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Was this review helpful to you?
1 of 1 people found the following review helpful
By A Customer
Hardly an ideal vacation destination (more like Sellafield than Scarborough, in Earth terms) but for the Doctor and Romana it will just a busman's holiday; murder, sabotage and a time experiment that does wrong. BBC Radiophonic Workshop's supremo composer Peter Howell has created a truly cinematic television score that John Williams would crave. Skillfully, its aural multi-laying echoes the hateful duplicity and menace that lurks around every corner and corridor, whilst sensitively revering the desperation of the dying world of Argolis. Like a chess-master, Howell employs key-moves to lighten the oppressive backdrop with hints familiar popular music ("I do like to be beside the seaside, beside the sea" breezes across Brighton beach as we see our Timelord asleep in a deckchair) and a superb pastiche of Ravel's emotive Bolero as the adventure reaches it climatic, yet hopeful, conclusion. Wonderfully evocative. In addition, presented here is, for me, the best arrangement of the DOCTOR WHO theme tune premiered during Tom Baker's final season as the Gallifreyan. However, for purists the bonus track is the first STEREO version of the original 1963 theme tune composed by Ron Grainer. Listen and choose for yourself.
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Was this review helpful to you?
Most Helpful Customer Reviews on Amazon.com (beta)
Amazon.com: 5.0 out of 5 stars  2 reviews
2 of 2 people found the following review helpful
5.0 out of 5 stars The Greatest Doctor Who Score Ever? Maybe! 2 Jun 2004
By Joel Henderson - Published on Amazon.com
The Leisure Hive marks a turning point in Doctor Who music. From now until the Sylvester McCoy era, all music would be provided by the now legendary BBC Radiophonic Workshop. Peter Howell's score for TLH kicks off this new era with a bang. Voltage controlled synthesizers guide apregios to hights previously unattainable by Dudley Simpson's chamber orchestra. And the famous title theme has recieved a well deserved overhaul (the only good one I might add). This cd presents the Leisure Hive score in its entirety along with the appropriate opening and closing themes (these are the original recordings, not available on cd up until now). Some sound effects from the story along with Meglos and Full Circle are also included. One final surprise is an all new stereo remix of the original Derbyshire Doctor Who theme, which combines elements from the original album version and Hartnell recording. A must buy.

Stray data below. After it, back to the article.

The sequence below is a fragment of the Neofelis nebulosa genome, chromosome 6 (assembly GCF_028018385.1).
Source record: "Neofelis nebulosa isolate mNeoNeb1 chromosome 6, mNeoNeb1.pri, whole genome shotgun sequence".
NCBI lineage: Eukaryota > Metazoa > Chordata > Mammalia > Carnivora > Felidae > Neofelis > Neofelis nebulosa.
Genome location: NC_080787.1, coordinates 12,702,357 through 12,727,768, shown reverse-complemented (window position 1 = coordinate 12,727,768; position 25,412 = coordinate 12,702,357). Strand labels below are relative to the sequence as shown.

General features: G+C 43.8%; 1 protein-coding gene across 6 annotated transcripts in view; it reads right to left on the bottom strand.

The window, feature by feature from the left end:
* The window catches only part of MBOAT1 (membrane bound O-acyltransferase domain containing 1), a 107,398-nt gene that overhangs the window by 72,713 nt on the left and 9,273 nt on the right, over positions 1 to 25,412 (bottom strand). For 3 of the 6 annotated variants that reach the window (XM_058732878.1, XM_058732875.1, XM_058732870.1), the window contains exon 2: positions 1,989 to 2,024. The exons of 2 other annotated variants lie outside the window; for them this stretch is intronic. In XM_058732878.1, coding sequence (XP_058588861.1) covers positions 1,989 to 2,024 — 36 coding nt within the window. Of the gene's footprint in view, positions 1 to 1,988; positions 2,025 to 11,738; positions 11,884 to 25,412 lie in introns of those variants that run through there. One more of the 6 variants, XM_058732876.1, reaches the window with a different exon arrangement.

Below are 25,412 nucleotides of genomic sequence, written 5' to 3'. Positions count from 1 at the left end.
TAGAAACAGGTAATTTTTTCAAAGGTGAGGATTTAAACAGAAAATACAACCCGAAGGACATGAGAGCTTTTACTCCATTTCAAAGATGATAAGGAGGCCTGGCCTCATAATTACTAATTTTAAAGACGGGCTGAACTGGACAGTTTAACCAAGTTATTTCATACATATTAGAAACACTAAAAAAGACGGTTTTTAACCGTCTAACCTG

2 of 5 people found the following review helpful
5.0 out of 5 stars thier is synth music then thier is GOOD synth music 25 July 2002
By Black Cat de La Bear - Published on Amazon.com
This Dr. Who music is by far the best of all Dr. Who music. Yes it is synthesized, but it is composed as a synth orcrastra rather than just a few slopped together instruments like most synth music today(and the Sly McCoy trash). This is every bit as good if not better than the classic DW music. It was done as classic music, only modernized by synth and then given a space-opra feel for the times. Paddy Kingsland and the other artists should be comended for their masterpeices. 1980-81 was the best of Dr. Who music!(Even if it was Muzak).